USA First Look

Could new 'clip-on' evidence help crack the D.B. Cooper case?

Three amateur scientists given access to the clip-on tie left behind on the hijacked plane found more than 1,000 particles on it, which they say could lead to the true identity of the infamous skyjacker. 

Artist sketches released by the FBI of a man calling himself D.B. Cooper, who vanished in 1971 with $200,000 in stolen cash after hijacking a commercial airliner over Oregon. Citizen scientists in Seattle believe the man may have been a Boeing worker or contractor.
FBI handout via Reuters
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Leave it to a group that calls itself the Citizen Sleuths to uncover a new lead in the 45-year hunt for D.B. Cooper.

The three amateur scientists have found rare-Earth elements on the JCPenney tie the infamous skyjacker left behind when he jumped out of a commercial airplane on a blistering night in 1971, with $200,000 in unmarked bills, a parachute, and a raincoat. The sleuths say the elements could indicate Cooper was an engineer or manager in the aerospace industry.

The FBI closed its investigation in July, calling it one of the longest and most exhaustive in the agency’s history. Perhaps the biggest break in the case came in 1980 when an 8-year-old boy, while searching for firewood, found a bundle of $20 bills from the hijacking along the Columbia River near Vancouver, Wash.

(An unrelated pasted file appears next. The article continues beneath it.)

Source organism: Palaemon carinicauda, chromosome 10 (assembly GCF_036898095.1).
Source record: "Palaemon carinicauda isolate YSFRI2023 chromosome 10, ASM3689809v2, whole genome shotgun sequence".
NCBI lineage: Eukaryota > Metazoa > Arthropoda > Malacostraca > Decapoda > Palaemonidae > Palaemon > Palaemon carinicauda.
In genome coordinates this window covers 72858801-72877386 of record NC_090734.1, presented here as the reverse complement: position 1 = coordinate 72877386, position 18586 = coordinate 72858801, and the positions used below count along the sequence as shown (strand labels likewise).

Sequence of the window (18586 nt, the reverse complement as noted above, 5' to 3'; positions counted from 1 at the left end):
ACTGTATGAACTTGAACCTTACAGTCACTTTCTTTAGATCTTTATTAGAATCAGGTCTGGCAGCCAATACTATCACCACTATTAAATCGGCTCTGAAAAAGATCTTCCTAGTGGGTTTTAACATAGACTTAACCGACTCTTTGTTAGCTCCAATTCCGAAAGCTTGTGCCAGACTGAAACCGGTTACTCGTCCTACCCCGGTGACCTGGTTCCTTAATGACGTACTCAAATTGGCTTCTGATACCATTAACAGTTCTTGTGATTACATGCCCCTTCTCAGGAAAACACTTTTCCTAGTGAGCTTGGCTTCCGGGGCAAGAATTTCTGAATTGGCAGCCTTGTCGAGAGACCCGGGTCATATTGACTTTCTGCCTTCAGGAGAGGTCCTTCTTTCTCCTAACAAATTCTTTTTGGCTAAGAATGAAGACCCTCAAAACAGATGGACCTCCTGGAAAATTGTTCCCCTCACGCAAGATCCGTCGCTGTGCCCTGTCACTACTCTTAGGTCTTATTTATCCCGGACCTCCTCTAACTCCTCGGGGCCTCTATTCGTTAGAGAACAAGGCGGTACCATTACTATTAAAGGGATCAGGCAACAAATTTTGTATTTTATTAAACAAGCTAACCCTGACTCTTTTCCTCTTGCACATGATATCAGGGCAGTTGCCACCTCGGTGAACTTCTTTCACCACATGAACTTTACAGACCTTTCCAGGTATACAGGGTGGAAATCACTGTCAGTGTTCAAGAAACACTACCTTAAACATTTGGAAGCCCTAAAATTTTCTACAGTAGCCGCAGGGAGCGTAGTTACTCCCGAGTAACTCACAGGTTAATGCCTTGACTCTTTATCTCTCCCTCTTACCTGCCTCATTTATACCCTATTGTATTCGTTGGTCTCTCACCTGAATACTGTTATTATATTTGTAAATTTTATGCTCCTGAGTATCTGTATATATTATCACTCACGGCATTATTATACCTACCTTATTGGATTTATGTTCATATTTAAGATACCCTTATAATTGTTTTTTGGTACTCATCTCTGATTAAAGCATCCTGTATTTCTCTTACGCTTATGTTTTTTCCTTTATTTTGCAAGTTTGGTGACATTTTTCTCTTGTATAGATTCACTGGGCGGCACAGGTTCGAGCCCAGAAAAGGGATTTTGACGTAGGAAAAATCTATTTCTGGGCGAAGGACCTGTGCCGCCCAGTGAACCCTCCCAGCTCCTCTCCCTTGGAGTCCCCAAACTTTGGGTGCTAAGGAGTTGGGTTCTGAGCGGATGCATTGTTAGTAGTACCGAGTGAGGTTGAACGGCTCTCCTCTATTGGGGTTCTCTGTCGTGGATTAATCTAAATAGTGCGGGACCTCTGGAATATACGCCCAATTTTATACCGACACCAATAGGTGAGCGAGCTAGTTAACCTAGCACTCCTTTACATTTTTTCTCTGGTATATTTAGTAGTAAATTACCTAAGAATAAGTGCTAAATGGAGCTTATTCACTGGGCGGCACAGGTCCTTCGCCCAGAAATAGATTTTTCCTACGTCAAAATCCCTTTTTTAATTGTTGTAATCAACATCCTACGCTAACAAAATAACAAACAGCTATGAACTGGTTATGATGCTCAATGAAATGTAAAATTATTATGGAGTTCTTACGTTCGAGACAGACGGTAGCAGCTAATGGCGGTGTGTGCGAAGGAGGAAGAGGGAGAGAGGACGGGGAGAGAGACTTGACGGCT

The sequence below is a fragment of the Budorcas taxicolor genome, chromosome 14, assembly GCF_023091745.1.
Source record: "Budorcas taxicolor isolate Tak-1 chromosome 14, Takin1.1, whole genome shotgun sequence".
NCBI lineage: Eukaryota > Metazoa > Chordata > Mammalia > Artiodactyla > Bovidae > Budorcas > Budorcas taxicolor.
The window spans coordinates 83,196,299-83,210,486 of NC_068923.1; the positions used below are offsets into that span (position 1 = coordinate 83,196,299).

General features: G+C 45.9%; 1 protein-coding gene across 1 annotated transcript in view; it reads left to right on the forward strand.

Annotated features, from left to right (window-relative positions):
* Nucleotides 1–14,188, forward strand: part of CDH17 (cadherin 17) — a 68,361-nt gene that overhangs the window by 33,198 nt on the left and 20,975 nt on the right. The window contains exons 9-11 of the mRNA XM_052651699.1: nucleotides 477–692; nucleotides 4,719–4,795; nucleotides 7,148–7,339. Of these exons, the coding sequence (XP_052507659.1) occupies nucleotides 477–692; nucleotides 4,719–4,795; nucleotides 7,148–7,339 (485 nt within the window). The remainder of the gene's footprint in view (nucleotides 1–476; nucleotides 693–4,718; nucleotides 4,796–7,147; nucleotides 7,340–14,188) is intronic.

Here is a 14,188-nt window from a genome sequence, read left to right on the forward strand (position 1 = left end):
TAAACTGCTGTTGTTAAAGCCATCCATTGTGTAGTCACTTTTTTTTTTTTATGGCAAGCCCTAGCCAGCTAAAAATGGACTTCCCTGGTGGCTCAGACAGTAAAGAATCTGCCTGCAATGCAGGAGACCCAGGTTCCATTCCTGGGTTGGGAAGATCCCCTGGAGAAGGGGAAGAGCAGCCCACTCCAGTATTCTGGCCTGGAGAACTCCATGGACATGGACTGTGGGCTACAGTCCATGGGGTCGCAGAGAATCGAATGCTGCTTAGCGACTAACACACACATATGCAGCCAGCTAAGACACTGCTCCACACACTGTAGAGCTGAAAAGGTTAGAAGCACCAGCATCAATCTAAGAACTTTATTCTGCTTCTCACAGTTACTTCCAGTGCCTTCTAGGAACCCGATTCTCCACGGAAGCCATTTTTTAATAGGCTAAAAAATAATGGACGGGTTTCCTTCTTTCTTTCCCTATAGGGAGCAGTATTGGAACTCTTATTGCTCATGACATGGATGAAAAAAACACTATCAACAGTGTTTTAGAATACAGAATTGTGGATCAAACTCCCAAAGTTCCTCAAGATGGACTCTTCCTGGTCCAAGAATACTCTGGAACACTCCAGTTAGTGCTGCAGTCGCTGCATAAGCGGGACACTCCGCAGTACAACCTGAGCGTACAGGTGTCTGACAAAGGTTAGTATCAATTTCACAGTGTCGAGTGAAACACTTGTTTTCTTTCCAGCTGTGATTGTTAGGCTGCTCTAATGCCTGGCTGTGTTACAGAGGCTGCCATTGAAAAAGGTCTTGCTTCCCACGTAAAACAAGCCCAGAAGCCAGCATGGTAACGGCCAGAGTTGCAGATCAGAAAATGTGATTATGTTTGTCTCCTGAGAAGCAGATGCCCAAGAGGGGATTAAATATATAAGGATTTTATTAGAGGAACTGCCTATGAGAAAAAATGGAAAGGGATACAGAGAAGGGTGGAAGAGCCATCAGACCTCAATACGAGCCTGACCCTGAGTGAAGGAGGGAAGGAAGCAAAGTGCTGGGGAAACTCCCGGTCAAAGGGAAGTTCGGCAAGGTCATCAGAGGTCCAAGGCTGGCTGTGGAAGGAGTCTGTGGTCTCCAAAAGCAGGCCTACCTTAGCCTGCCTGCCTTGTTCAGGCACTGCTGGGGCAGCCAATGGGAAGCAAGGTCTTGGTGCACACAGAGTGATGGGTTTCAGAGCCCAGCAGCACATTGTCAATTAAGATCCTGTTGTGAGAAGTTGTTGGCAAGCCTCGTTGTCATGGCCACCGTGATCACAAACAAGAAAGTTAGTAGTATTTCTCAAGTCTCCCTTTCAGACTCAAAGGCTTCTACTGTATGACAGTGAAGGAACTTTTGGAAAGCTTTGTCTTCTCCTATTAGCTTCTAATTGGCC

While that find seemed to support the theory Cooper didn’t survive the jump into the freezing rain and pitch-black sky, this latest discovery could help unravel the mystery behind the true identity of the man who called himself Dan Cooper.

"The fascination with Cooper has survived not because of the FBI investigation, but because he was able to do something that not only captured the public imagination, but also maintained a sense of mystery in the world," Geoffrey Gray, author of “Skyjack: The Hunt for D.B. Cooper,” told the Associated Press.

Whether the scientists add to Cooper’s lore, or diminish the mystery, they say the clip-on tie Cooper left on the Boeing 727 tell us a lot about him. The amateur scientists, which include a paleontologist from Seattle’s Burke Museum, found more than 1,000 particles on the tie when they had it examined under an electron microscope. Among them were the cerium, strontium sulfide, and pure titanium.

Tom Kaye, the paleontologist and the lead researcher for the group, told CBS affiliate King5 on Friday that the chemicals were used in the aerospace industry in 1971. Boeing, said Mr. Kaye, was using these chemicals in its efforts to build a Super Sonic Transport Plane, which it was developing with government funding in the 1960s and 1970s. Boeing historically had a large factory in Everett, Wash., near Seattle.

Kaye told King5 the discovery indicates Cooper could have been a Boeing employee or a contractor.

“The tie went with him into these manufacturing environments, for sure, so he was not one of the people running these [manufacturing machines]. He was either an engineer or a manager in one of the plants,” Kaye said.